How to Test for Ethanol Content

••• Author:Cacycle - Image courtesy of wikipedia, under the GNU Free Documentation License

Ethanol is one of the most widely used of all industrial solvents. For this reason, it can commonly be found in a whole range of home based products from medicine to beer, detergents to the fuel in our vehicles. The concentration of ethanol selected will vary with the purpose for which it is used, because the result can either be useful or dangerous to our health. For this reason, it is important to devise a method to test a substance in order to determine ethanol content beyond a doubt. Read on to learn how to test for ethanol.

    Observe whether or not the liquid that you are testing is clear and colorless. Smell the liquid too, so as to confirm that it has the pleasant odor that is a typical characteristic of Ethanol. While this visual and smell test is not exact, it is a very quick and easy first step.

    Determine the sample liquid's specific gravity. The specific gravity (SG) of a solid or liquid substance is simply a ratio of its density to the density of water at a specific temperature. Every substance has a unique specific gravity, and ethanol's specific gravity is 0.815 at 68 degrees F.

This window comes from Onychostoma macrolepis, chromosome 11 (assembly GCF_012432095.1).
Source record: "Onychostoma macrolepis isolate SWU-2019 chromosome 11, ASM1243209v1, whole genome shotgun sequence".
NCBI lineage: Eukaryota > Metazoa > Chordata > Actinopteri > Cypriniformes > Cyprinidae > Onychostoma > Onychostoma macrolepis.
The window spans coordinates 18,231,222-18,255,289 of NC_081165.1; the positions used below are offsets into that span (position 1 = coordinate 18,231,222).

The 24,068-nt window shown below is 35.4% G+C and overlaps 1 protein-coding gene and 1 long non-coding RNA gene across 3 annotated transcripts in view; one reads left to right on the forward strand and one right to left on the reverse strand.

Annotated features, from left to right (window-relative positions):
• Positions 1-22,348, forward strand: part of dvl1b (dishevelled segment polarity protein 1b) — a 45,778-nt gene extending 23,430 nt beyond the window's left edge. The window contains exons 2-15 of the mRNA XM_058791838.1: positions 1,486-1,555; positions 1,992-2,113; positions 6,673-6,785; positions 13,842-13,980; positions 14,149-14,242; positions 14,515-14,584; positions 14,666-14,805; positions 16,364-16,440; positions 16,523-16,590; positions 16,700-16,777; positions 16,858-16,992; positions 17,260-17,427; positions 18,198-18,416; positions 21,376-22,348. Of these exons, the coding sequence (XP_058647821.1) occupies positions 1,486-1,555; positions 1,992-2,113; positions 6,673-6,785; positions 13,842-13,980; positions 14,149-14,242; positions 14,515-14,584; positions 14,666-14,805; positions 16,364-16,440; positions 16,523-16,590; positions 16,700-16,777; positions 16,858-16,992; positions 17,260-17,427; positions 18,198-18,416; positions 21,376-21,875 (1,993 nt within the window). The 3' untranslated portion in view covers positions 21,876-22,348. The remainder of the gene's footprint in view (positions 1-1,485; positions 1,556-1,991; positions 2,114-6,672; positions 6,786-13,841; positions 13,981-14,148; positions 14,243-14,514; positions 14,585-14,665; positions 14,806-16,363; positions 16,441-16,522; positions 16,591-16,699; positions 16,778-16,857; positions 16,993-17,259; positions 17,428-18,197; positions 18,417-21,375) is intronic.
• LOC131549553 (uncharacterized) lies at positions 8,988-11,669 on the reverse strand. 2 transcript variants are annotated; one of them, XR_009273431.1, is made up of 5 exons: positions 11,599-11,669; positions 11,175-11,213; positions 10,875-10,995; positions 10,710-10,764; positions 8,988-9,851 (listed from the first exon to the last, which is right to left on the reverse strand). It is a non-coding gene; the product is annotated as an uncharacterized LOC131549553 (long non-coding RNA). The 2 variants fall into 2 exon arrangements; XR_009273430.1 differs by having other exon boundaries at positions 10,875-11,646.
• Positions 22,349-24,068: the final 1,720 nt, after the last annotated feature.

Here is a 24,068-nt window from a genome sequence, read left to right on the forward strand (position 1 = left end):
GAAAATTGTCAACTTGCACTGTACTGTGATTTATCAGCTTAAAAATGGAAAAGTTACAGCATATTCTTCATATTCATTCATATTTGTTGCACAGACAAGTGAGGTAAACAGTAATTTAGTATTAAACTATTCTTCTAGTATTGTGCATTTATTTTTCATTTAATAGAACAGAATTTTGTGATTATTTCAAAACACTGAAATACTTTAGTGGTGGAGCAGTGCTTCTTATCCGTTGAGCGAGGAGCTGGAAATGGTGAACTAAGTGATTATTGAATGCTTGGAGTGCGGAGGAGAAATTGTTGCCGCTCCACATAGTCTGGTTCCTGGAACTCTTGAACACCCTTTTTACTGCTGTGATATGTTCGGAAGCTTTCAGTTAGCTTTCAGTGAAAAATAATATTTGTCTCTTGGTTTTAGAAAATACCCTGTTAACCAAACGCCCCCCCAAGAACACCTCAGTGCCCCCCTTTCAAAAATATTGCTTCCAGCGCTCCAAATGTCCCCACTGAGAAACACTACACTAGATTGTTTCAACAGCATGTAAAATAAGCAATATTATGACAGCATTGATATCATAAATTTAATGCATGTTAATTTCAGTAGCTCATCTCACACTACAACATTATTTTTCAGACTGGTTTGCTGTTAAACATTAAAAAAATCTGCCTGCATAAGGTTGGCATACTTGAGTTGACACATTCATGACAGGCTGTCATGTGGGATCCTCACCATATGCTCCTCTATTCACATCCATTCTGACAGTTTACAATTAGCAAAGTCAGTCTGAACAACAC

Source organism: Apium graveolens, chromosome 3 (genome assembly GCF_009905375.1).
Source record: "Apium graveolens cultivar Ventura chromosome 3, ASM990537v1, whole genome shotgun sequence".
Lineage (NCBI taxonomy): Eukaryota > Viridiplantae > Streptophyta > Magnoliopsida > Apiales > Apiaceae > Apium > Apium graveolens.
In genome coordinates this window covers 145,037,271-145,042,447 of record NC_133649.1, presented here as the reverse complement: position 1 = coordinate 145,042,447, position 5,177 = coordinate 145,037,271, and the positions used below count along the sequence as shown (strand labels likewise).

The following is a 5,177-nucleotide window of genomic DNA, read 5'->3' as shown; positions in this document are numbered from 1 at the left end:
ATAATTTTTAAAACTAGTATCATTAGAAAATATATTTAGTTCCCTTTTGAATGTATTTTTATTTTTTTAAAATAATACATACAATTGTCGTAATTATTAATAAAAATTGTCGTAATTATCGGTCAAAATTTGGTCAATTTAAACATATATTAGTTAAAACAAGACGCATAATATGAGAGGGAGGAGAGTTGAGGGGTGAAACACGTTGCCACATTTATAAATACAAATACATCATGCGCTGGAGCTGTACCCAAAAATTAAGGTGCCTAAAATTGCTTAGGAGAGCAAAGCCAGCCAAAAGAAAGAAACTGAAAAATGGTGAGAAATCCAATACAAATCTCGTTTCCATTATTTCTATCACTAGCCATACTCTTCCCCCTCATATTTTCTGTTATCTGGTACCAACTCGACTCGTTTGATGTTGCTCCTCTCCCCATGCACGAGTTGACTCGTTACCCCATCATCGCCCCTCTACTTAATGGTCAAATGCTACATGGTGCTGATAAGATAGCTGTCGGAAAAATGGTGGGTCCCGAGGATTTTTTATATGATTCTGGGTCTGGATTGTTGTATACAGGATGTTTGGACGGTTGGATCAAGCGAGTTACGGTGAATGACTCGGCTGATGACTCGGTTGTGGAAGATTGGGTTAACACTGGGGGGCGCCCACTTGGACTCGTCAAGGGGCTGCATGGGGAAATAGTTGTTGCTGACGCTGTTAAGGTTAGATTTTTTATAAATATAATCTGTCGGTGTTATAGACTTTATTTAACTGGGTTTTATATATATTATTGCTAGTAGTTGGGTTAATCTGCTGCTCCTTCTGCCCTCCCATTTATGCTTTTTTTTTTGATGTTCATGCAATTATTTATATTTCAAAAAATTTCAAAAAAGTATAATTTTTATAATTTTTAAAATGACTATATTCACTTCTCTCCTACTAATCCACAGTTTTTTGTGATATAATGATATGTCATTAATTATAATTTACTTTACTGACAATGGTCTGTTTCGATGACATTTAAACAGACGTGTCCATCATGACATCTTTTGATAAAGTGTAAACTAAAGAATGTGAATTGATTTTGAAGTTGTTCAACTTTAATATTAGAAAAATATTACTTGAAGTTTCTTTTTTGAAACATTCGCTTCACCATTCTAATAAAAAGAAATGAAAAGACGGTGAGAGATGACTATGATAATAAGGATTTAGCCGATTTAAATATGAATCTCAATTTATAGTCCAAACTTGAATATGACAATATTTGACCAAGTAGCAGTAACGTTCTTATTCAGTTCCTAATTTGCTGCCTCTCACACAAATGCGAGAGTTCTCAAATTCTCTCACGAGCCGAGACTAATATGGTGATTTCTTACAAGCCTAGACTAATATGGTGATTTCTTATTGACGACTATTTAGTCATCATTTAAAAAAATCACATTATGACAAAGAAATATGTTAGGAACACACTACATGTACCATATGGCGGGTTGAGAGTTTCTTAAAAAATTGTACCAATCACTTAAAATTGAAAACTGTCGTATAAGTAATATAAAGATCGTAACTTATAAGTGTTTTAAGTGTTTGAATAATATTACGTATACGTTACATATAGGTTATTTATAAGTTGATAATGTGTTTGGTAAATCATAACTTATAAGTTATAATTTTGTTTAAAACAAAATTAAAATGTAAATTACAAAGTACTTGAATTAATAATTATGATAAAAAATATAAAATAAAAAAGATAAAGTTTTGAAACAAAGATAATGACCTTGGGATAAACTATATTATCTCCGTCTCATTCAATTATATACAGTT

Ensure that the your hygrometer is calibrated so as to ensure accurate results. Also ensure that the cylinder and thermometer are both free of impurity, which would contaminate your ethanol.

    Use the thermometer to make sure that the temperature of the sample you are testing is 68 degrees F.

    Pour 100 millimeters of your test sample into the measuring cylinder, and let it stand for a while.

    Immerse the clean, dry hydrometer into the test sample. Ensure that it is immersed up to at least three quarters into the ethanol.

    Allow it to settle an then take your reading. If the reading comes within the 0.815 range, this indicates that the substance is ethanol.

    Tips

    • Ethanol is categorized as a straight chain chemical compound, which belongs to the broad group of alcohols. Its chemical or empirical formula is C2H6O, indicating that it is an isomer of dimethyl ether.

    Warnings

    • It is essential that you do not contaminate your ethanol sample or your apparatus. Any contamination will result in false readings.

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Photo Credits

  • Author:Cacycle - Image courtesy of wikipedia, under the GNU Free Documentation License

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